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Nuclear Winter (2)

Editor’s Note: Please refer to previous post for a correction as noted in the Editor’s Note.  Last week’s post reviewed the basic science of nuclear winter – the short version is that the explosions themselves will put many tons of dust into the atmosphere, and the fires that are started by the nuclear explosions will […]

The post Nuclear Winter (2) appears on ScienceWonk, FAS’s blog for opinions from guest experts and leaders.

Emerson

A foolish consistency

Consistency is good – there’s a sense of security in knowing that some things will generally remain constant over time. We can always count on gravity, for example, to hold us firmly to the ground; politicians are typically pandering and self-serving; I can count on radioactivity to consistently decay away; and so forth. Of course, […]

The post A foolish consistency appears on ScienceWonk, FAS’s blog for opinions from guest experts and leaders.

radioactive

The Mexican radiation accident (Part II)

A highly respected colleague and friend of mine says he no longer refers to “lessons learned” but, rather, to “lessons recognized” because he has noticed that we don’t always learn our lessons. It’s not too early to recognize some lessons from the Mexican accident of the other week, but the fact that this accident happened […]

The post The Mexican radiation accident (Part II) appears on ScienceWonk, FAS’s blog for opinions from guest experts and leaders.

Source and truck

The Mexican radiation accident (Part I)

Most news stories involving radiation are, to be blunt, overblown. Radiation can be dangerous, but the risk it actually poses is usually far lower than what the media stories would have us believe. So my first inclination when I hear about another story involving “deadly radiation” is to be skeptical. And then every now and […]

The post The Mexican radiation accident (Part I) appears on ScienceWonk, FAS’s blog for opinions from guest experts and leaders.

fracking

That Fracking Radon

Although there continues to be a great deal of comment-worthy material about Fukushima (including the latest idiotic suggestion that a collapse of the spent fuel storage in Unit 4 might call for the evacuation of California) I’d like to take a bit of a break from the apparent never-ending story. Partly I’d like to cover […]

The post That Fracking Radon appears on ScienceWonk, FAS’s blog for opinions from guest experts and leaders.

po clearance

Death by polonium?

Last year I posted a piece that, in addition to 2 other short bits, briefly discussed the possibility that Yassar Arafat might have been poisoned with polonium-210 (Po-210) in 2004, including the apparent finding of elevated levels of the nuclide in Arafat’s remains. At the time I was dubious that there would be enough Po-210 […]

The post Death by polonium? appears on ScienceWonk, FAS’s blog for opinions from guest experts and leaders.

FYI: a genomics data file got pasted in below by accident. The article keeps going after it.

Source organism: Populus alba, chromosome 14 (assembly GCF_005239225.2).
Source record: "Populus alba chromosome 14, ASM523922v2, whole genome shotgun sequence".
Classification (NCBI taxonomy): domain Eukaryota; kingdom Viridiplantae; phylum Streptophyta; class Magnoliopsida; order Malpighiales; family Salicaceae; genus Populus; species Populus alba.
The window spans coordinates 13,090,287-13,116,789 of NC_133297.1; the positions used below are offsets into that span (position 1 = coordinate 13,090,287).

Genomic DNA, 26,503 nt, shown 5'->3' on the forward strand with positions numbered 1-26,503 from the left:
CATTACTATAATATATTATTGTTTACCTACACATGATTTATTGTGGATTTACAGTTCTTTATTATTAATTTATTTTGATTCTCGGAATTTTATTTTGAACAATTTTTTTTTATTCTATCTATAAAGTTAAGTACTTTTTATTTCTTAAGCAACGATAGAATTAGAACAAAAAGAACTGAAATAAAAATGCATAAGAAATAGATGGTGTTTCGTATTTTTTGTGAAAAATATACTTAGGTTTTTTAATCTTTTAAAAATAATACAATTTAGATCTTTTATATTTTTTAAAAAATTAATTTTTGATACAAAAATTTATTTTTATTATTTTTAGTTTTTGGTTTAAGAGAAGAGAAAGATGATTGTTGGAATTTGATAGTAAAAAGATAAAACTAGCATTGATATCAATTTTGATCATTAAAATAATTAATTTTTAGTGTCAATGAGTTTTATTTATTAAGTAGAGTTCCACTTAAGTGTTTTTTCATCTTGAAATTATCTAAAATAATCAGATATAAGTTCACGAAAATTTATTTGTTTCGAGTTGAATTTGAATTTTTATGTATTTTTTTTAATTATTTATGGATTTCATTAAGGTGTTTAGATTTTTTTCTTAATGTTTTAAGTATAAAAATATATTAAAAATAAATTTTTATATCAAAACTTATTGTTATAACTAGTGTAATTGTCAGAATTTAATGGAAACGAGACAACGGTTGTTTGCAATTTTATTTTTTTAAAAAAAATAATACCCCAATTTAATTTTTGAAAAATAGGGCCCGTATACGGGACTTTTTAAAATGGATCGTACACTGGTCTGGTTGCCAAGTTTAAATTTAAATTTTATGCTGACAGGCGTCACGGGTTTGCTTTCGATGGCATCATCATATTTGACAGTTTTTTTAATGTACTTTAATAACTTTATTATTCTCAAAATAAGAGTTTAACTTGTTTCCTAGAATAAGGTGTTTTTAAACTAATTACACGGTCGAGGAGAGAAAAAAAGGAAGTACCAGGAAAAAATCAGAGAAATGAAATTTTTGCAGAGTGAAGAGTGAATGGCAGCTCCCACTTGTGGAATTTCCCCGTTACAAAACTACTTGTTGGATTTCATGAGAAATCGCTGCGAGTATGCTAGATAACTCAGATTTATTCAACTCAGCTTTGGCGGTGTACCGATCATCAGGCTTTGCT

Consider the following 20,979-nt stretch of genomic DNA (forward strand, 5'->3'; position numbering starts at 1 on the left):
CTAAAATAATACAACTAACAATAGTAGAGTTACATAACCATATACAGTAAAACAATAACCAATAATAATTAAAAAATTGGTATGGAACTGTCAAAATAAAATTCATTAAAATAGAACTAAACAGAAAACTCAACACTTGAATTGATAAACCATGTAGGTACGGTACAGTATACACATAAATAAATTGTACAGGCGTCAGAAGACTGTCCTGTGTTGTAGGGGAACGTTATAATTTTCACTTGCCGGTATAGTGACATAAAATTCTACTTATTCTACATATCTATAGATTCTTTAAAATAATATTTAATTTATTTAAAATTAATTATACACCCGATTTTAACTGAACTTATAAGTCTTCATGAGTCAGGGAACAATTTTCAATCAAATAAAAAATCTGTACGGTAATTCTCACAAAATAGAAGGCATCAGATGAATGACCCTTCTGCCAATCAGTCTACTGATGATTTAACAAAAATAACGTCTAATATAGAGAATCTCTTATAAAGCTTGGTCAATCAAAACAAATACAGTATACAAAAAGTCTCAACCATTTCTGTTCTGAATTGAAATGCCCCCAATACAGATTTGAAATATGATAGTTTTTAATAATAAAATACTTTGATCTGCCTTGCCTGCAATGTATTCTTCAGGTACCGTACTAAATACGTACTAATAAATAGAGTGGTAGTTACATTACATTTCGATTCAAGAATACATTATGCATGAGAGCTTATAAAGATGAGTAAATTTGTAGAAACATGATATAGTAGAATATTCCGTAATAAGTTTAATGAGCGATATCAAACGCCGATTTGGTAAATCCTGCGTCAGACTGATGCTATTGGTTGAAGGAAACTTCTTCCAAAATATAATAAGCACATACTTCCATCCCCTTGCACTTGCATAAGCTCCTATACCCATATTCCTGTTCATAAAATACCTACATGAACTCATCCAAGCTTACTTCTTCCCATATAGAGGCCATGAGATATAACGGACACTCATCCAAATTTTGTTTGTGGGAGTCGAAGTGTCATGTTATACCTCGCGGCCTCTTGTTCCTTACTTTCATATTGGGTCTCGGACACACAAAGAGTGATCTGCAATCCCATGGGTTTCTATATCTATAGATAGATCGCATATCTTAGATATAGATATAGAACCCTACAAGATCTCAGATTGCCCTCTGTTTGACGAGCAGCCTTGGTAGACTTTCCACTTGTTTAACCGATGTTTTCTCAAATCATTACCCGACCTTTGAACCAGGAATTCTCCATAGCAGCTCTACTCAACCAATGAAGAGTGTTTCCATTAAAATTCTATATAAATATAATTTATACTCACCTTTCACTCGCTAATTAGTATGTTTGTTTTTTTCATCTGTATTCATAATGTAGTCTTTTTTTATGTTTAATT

Don-Quixote

Once more into the breach

I’d been planning on waiting a little longer before returning to the topics of Fukushima and radiation health effects, but a particularly egregiously bad New York Times op-ed piece deserves some attention. So once more into the breach. Writing in the October 30 New York Times, pediatrician and anti-nuclear activist Helen Caldicott used the nuclear […]

The post Once more into the breach appears on ScienceWonk, FAS’s blog for opinions from guest experts and leaders.

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The dose makes the poison

One of the most potent arguments against all things nuclear is the idea that even a vanishingly small amount of radiation exposure has the chance to cause cancer. Even if that risk is incredibly low there’s still a risk, and if a huge number of people are exposed to even a small risk then there […]

The post The dose makes the poison appears on ScienceWonk, FAS’s blog for opinions from guest experts and leaders.

new_horizons

Where does the plutonium come from?

Last week I wrote about how the shortage of Pu-238 might impact the exploration of the outer Solar System, but I didn’t much get into where the plutonium comes from. After all, while there are trace amounts of natural plutonium, there certainly isn’t nearly enough to fuel a space probe. So this week it seemed […]

The post Where does the plutonium come from? appears on ScienceWonk, FAS’s blog for opinions from guest experts and leaders.

mythbusters signs

Yucca Mountain: Questions and Concerns

Yucca Mountain raises a lot of controversy – let’s face it; if it didn’t then a 4-part series of blog postings would hardly be necessary. Part of the reason for the controversy is that there are a number of worries about the impact of spent fuel disposal on the environment and on the health of […]

The post Yucca Mountain: Questions and Concerns appears on ScienceWonk, FAS’s blog for opinions from guest experts and leaders.